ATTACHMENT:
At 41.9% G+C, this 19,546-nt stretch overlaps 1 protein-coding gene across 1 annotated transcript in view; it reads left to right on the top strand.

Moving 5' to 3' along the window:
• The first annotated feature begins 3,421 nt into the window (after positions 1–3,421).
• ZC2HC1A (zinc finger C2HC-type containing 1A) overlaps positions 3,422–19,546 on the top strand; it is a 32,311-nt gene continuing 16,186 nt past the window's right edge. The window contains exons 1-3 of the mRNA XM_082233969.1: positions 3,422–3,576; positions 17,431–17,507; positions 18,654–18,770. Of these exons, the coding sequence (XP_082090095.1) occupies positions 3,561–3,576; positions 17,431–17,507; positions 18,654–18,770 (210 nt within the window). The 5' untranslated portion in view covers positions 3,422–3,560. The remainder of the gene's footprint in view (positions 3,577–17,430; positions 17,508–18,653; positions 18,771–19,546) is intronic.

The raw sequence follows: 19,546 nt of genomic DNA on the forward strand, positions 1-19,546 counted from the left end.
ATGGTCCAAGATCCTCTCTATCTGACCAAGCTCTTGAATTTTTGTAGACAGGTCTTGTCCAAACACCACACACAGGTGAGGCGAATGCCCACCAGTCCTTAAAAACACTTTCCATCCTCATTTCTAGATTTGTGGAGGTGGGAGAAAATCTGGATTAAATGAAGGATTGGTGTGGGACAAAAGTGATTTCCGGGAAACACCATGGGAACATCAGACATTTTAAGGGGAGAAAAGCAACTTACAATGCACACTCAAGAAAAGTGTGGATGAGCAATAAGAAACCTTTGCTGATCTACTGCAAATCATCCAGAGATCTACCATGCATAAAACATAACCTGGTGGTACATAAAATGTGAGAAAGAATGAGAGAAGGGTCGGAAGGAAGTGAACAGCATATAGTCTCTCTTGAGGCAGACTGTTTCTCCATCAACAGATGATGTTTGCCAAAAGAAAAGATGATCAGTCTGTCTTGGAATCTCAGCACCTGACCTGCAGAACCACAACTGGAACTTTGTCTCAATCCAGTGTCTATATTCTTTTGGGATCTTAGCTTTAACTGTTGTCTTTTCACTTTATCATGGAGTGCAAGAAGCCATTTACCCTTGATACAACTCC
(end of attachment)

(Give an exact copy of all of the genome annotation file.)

At 41.9% G+C, this 19,546-nt stretch overlaps 1 protein-coding gene across 1 annotated transcript in view; it reads left to right on the top strand.

Moving 5' to 3' along the window:
• The first annotated feature begins 3,421 nt into the window (after positions 1–3,421).
• ZC2HC1A (zinc finger C2HC-type containing 1A) overlaps positions 3,422–19,546 on the top strand; it is a 32,311-nt gene continuing 16,186 nt past the window's right edge. The window contains exons 1-3 of the mRNA XM_082233969.1: positions 3,422–3,576; positions 17,431–17,507; positions 18,654–18,770. Of these exons, the coding sequence (XP_082090095.1) occupies positions 3,561–3,576; positions 17,431–17,507; positions 18,654–18,770 (210 nt within the window). The 5' untranslated portion in view covers positions 3,422–3,560. The remainder of the gene's footprint in view (positions 3,577–17,430; positions 17,508–18,653; positions 18,771–19,546) is intronic.

The raw sequence follows: 19,546 nt of genomic DNA on the forward strand, positions 1-19,546 counted from the left end.
ATGGTCCAAGATCCTCTCTATCTGACCAAGCTCTTGAATTTTTGTAGACAGGTCTTGTCCAAACACCACACACAGGTGAGGCGAATGCCCACCAGTCCTTAAAAACACTTTCCATCCTCATTTCTAGATTTGTGGAGGTGGGAGAAAATCTGGATTAAATGAAGGATTGGTGTGGGACAAAAGTGATTTCCGGGAAACACCATGGGAACATCAGACATTTTAAGGGGAGAAAAGCAACTTACAATGCACACTCAAGAAAAGTGTGGATGAGCAATAAGAAACCTTTGCTGATCTACTGCAAATCATCCAGAGATCTACCATGCATAAAACATAACCTGGTGGTACATAAAATGTGAGAAAGAATGAGAGAAGGGTCGGAAGGAAGTGAACAGCATATAGTCTCTCTTGAGGCAGACTGTTTCTCCATCAACAGATGATGTTTGCCAAAAGAAAAGATGATCAGTCTGTCTTGGAATCTCAGCACCTGACCTGCAGAACCACAACTGGAACTTTGTCTCAATCCAGTGTCTATATTCTTTTGGGATCTTAGCTTTAACTGTTGTCTTTTCACTTTATCATGGAGTGCAAGAAGCCATTTACCCTTGATACAACTCC